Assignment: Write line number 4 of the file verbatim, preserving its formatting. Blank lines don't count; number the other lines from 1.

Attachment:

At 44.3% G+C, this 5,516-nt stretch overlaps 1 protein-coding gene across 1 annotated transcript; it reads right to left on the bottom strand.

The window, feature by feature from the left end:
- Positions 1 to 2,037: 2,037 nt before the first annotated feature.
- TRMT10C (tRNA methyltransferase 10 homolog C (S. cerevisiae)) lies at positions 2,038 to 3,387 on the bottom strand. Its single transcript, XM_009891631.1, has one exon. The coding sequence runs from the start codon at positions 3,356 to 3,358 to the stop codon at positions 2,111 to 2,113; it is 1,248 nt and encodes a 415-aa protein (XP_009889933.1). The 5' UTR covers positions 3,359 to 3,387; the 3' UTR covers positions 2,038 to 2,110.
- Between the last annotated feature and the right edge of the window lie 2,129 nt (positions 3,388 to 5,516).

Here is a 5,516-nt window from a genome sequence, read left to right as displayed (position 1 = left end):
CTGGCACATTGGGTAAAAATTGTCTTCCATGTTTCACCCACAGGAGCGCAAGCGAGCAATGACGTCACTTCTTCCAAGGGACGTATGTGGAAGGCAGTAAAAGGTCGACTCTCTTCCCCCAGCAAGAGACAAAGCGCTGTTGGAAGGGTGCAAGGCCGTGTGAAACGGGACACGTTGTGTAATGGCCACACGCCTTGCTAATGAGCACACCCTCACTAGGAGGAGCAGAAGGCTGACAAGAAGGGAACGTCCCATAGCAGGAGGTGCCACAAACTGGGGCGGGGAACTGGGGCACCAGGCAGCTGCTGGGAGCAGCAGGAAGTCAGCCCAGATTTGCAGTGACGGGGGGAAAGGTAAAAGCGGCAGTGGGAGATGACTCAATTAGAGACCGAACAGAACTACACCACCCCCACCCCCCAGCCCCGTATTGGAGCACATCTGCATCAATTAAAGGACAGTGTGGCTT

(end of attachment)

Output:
- TRMT10C (tRNA methyltransferase 10 homolog C (S. cerevisiae)) lies at positions 2,038 to 3,387 on the bottom strand. Its single transcript, XM_009891631.1, has one exon. The coding sequence runs from the start codon at positions 3,356 to 3,358 to the stop codon at positions 2,111 to 2,113; it is 1,248 nt and encodes a 415-aa protein (XP_009889933.1). The 5' UTR covers positions 3,359 to 3,387; the 3' UTR covers positions 2,038 to 2,110.